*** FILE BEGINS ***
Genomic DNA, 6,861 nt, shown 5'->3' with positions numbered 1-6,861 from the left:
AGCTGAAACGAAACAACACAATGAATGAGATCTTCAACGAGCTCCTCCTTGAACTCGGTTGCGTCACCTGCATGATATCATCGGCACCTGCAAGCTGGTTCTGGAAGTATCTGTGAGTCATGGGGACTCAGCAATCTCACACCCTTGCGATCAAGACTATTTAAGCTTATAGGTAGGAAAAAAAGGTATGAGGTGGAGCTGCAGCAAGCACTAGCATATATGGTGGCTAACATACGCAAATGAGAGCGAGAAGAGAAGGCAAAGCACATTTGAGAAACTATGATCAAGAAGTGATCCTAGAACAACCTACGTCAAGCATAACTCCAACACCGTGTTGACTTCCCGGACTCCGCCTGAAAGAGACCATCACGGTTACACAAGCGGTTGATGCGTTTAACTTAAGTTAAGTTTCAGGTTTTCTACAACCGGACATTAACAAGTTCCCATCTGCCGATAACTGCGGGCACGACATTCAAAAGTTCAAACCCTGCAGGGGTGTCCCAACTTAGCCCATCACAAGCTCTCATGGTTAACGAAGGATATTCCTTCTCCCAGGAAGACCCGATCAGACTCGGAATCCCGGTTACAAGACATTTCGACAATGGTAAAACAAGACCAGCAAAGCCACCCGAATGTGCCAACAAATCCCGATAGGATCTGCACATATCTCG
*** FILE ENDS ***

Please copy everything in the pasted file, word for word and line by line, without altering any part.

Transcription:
Genomic DNA, 6,861 nt, shown 5'->3' with positions numbered 1-6,861 from the left:
AGCTGAAACGAAACAACACAATGAATGAGATCTTCAACGAGCTCCTCCTTGAACTCGGTTGCGTCACCTGCATGATATCATCGGCACCTGCAAGCTGGTTCTGGAAGTATCTGTGAGTCATGGGGACTCAGCAATCTCACACCCTTGCGATCAAGACTATTTAAGCTTATAGGTAGGAAAAAAAGGTATGAGGTGGAGCTGCAGCAAGCACTAGCATATATGGTGGCTAACATACGCAAATGAGAGCGAGAAGAGAAGGCAAAGCACATTTGAGAAACTATGATCAAGAAGTGATCCTAGAACAACCTACGTCAAGCATAACTCCAACACCGTGTTGACTTCCCGGACTCCGCCTGAAAGAGACCATCACGGTTACACAAGCGGTTGATGCGTTTAACTTAAGTTAAGTTTCAGGTTTTCTACAACCGGACATTAACAAGTTCCCATCTGCCGATAACTGCGGGCACGACATTCAAAAGTTCAAACCCTGCAGGGGTGTCCCAACTTAGCCCATCACAAGCTCTCATGGTTAACGAAGGATATTCCTTCTCCCAGGAAGACCCGATCAGACTCGGAATCCCGGTTACAAGACATTTCGACAATGGTAAAACAAGACCAGCAAAGCCACCCGAATGTGCCAACAAATCCCGATAGGATCTGCACATATCTCG